adding outlets and ceiling lights in older homes

When Not To Use An Electrical Outlet To Install Another One

It is possible to use an existing electrical outlet to install another outlet on the opposite side of the wall on which the current outlet is installed. The wires to the second outlet are threaded through the wall and connected to the electrical contacts of the existing outlet. However, this is only possible if the result will be safe. Here are some of the situations in which the result won't be safe and you shouldn't do it: Read More 

Buzzing Light Bulbs Can Be A Serious Electrical Concern

Light bulbs in a home typically don't make a lot of noise while they run. However, it is possible for some light bulbs to buzz in certain situations. When this happens, there are serious problems that may require an electrician to fix. Why Light Bulbs Buzz Those who have ever heard a light bulb buzzing may wonder what causes this sound. There are several different potential causes. The most common of these causes is a short in the bulb or in the wires that could lead to the light bulb burning out. Read More 

How You Can Install a Three-Wire Exterior GFCI Electrical Outlet for Your Holiday Lights

There is a risk of getting an electrical shock when using an old-standard exterior electrical outlet for your holiday lights. Old-standard electrical outlets don't have a ground fault circuit interrupter in them, and if a short occurs, the power will continue to move through the outlet, meaning that you can get shocked. You should replace the old outlet with a GFCI (Ground Fault Circuit Interrupter) outlet. This is something the average homeowner can do by themselves in about ten minutes. Read More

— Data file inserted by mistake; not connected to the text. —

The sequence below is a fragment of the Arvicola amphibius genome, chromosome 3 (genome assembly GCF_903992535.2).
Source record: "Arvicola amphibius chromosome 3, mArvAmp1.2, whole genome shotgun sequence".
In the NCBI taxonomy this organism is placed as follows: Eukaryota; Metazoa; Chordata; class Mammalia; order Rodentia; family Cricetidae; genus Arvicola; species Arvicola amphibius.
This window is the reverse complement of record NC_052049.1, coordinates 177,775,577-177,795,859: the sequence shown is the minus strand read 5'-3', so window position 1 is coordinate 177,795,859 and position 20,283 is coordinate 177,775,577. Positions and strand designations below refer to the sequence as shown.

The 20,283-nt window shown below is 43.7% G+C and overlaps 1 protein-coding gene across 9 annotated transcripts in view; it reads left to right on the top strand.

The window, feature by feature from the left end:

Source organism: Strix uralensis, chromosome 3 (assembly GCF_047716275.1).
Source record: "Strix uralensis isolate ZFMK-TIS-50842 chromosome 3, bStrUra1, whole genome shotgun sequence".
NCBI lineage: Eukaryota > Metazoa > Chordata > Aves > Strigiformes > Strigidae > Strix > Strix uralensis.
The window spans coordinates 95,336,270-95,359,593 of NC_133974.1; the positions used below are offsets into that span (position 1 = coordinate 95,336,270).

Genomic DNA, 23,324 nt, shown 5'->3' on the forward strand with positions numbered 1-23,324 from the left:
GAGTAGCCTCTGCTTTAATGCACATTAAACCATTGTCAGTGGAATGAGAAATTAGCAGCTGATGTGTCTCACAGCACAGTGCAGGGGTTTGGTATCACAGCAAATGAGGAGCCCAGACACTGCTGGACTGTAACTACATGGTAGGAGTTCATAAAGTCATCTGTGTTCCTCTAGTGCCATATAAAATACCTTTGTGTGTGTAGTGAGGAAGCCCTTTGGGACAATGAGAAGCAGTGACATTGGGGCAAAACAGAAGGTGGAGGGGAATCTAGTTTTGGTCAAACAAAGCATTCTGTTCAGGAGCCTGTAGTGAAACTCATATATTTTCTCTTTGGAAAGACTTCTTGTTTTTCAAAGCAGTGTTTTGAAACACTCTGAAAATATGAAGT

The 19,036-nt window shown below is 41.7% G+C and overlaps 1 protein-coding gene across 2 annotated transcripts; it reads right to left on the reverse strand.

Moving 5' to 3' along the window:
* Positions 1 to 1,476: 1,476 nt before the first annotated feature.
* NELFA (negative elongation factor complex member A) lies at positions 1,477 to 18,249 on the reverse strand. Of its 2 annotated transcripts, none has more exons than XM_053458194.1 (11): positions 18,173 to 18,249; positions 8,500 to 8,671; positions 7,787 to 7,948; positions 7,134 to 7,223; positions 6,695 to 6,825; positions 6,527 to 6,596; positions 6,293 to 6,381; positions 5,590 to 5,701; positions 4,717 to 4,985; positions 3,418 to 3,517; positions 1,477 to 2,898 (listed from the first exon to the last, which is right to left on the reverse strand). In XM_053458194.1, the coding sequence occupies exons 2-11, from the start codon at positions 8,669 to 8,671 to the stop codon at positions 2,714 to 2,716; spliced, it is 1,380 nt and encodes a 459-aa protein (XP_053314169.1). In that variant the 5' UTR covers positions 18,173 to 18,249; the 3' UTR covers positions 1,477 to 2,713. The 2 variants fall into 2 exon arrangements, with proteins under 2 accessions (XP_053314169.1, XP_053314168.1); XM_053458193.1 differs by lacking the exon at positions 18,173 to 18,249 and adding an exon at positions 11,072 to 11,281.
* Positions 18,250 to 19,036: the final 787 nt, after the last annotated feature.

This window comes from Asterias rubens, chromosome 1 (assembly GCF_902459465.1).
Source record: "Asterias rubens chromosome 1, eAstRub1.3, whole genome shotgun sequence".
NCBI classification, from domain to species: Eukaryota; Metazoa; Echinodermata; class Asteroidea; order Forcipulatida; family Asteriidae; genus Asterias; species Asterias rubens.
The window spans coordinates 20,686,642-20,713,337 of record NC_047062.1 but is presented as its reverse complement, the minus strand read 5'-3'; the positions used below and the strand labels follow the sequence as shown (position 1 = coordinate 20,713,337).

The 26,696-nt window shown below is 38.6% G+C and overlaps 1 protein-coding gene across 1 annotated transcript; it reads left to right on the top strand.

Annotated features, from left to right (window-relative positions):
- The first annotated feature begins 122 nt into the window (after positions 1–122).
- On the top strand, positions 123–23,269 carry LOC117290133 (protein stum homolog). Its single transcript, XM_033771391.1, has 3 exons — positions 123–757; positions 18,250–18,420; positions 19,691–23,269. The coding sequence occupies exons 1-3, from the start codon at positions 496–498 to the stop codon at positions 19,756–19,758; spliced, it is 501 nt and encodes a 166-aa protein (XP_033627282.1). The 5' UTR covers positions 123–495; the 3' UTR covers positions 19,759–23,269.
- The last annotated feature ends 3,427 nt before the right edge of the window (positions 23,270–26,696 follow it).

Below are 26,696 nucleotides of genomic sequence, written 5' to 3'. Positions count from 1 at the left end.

Four Common Electrical Updates Your New Home May Require

If you're shopping for a new house, unless it's a brand-new one built this year, there have probably been electrical code updates since it went up, so for maximum safety you may need to do some upgrades. This is especially the case with an older house; even if the wiring system has been updated so it no longer includes dangerous forms of wiring such as knob-and-tube or aluminum, you may still need to make one or more of these four upgrades. Read More 

Can You Trust The Electrical Repairs Made By A Previous Homeowner?

You've purchased a home, and you may be curious about repairs performed by the previous owners. Electrical wiring, especially in an older home, can be a potential fire hazard -- and it's even more dangerous if the wiring has not been done correctly. In fact, as many as 13 percent of all residential structural fires are caused by an electrical failure of some kind.  What can you do to make sure that your home is wired properly and that any past electrical repairs have been made by someone qualified and knowledgeable enough to do so? Read More